The argument is seductive because it sounds principled, because it points the finger at NATO’s aggressive post-1991 expansion to Russia’s borders, and because it reflects an aspect of reality — but in a highly distorted way. (For some discussion of these issues see our earlier editorial in ATC 218, “Out of the Imperial Order: Chaos” and a statement by Solidarity).
There is indeed a danger of the war growing to an inter-imperialist conflict — particularly if Russia’s invasion is protracted. The longer it takes Ukraine to defeat the invasion, the greater the danger that the war might escalate and expand. That’s especially true as Putin’s moves to annex occupied territory, under the obscene pretext of fake “referendums” that no one takes seriously, make any prospect of negotiations even more distant.
It’s profoundly mistaken, however, to elevate this potential danger to a primary immediate one — and even worse when leftists do so for essentially ideological reasons to rationalize abstention from supporting Ukraine.
Why? Critically, both NATO and Russian militaries have made clear — for reasons of their own interests — that they have no intention of escalating to direct confrontation. Biden will not supply Ukraine with artillery capable of striking inside Russia. As for Putin’s purported threat to use nuclear weapons, that’s meaningful more as a terrorist bluff than a serious military option. (Today’s satellite-guided weapons of mass murder by precision artillery, high-tech drone strikes and the like make “tactical battlefield nukes” a blunt rather than efficient option.)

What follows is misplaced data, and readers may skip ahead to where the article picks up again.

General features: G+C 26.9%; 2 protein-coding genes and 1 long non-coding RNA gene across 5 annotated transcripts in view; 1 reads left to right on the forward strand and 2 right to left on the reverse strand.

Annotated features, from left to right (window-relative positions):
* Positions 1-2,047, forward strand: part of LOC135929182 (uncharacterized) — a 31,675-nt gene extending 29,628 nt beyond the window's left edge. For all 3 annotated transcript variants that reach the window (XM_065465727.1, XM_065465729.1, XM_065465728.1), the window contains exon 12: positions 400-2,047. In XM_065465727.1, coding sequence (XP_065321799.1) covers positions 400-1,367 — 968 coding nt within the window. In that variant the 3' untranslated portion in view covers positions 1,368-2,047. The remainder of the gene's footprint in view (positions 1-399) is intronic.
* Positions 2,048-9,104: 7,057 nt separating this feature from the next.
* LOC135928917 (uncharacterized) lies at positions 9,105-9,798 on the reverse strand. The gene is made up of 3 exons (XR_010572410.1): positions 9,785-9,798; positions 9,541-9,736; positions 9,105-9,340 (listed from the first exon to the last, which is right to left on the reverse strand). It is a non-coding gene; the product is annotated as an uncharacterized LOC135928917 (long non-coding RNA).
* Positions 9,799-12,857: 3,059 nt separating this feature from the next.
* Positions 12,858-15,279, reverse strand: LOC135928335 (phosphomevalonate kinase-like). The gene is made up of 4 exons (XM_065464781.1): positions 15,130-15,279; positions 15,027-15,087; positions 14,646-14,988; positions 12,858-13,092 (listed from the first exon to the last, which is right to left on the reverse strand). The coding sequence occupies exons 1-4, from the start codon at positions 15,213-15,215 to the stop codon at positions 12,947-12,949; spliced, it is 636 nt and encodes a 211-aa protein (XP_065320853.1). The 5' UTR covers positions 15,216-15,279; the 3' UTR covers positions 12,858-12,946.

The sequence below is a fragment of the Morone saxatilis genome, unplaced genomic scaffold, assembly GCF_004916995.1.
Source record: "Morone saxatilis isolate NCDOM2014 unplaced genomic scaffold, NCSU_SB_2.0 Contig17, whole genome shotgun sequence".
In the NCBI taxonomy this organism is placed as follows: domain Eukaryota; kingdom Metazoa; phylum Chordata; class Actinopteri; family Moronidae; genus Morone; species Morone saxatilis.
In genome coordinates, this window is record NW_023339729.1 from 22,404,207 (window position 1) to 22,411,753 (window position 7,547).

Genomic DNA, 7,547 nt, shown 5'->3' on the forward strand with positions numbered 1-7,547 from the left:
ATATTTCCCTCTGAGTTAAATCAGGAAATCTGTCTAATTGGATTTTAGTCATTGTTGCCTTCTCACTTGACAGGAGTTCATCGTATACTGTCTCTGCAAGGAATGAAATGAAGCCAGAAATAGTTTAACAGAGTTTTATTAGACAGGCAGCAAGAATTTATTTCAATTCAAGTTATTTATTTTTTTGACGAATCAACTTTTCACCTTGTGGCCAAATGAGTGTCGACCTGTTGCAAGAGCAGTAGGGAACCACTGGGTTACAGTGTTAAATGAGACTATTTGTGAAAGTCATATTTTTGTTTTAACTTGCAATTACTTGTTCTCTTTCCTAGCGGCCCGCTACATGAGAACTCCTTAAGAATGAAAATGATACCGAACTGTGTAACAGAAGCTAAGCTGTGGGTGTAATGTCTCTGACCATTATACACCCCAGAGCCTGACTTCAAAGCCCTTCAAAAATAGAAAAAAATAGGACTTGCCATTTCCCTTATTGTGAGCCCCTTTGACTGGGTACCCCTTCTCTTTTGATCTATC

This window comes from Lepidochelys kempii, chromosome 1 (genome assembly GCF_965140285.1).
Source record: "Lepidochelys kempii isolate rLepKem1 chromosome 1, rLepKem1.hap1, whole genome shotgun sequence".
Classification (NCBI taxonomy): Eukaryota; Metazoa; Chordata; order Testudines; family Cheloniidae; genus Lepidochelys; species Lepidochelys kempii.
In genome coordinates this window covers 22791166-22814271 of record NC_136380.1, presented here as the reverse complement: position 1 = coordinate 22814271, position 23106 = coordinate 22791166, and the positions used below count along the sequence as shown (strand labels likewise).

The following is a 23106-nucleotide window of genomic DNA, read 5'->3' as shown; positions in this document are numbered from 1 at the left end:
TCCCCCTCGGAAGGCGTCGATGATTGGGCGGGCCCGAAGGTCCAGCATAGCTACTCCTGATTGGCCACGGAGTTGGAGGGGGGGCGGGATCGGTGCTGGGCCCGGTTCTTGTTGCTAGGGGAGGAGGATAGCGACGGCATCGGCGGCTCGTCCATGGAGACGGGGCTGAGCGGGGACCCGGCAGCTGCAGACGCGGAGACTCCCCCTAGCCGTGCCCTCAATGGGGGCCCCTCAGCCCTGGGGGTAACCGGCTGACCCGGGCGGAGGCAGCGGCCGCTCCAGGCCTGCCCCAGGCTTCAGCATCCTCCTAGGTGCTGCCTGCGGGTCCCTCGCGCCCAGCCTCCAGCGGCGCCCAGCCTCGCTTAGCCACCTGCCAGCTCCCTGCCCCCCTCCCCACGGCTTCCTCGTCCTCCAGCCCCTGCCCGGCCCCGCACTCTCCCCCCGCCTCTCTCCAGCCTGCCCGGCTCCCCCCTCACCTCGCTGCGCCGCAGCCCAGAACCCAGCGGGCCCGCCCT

The argument that NATO expansion “provoked” the Russian invasion fails on critical examination. As unjustified and triumphalist as it was, NATO’s expansion to strategic states of eastern Europe was substantially completed more than a decade ago, including the Czech Republic, Hungary and Poland (1999), Bulgaria, Estonia, Latvia, Lithuania, Romania, Slovakia and Slovenia (2004), Albania and Croatia (2009). The additions of Montenegro (2017) and North Macedonia (2020) are hardly game-changers.
All this certainly contributed to the ascendance of Putin’s sinister Great-Russian revanchism, but cannot be said to have “provoked,” let alone justified, his assertions in 2021 that Ukraine “is not a real country” and that its people need to be incorporated (subjugated) under Russian rule.
Supposedly, Russia was also provoked by a 2008 promise of Ukraine itself joining NATO, a reckless and frankly stupid U.S.-inspired project — but the Russian regime surely understood that any such action would be vetoed by Germany (and after 2014 Ukraine was not eligible under NATO’s own rules when it didn’t control its territory of Crimea).
Any prospect of Ukraine joining NATO is the kind of issue that could have been resolved by a combination of diplomatic and semi-secret agreements. It’s much harder now with the outbreak of war where Ukraine’s very existence is at stake.
Some on the left, for example the editors of Monthly Review, have argued at length that the Ukraine war is the culmination of longstanding U.S. intentions to cripple and then fragment Russia itself. Whatever the historical backdrop of such imperialist ambitions, the fact is that the United States and NATO did not supply advanced weapons to Ukraine in advance of the invasion.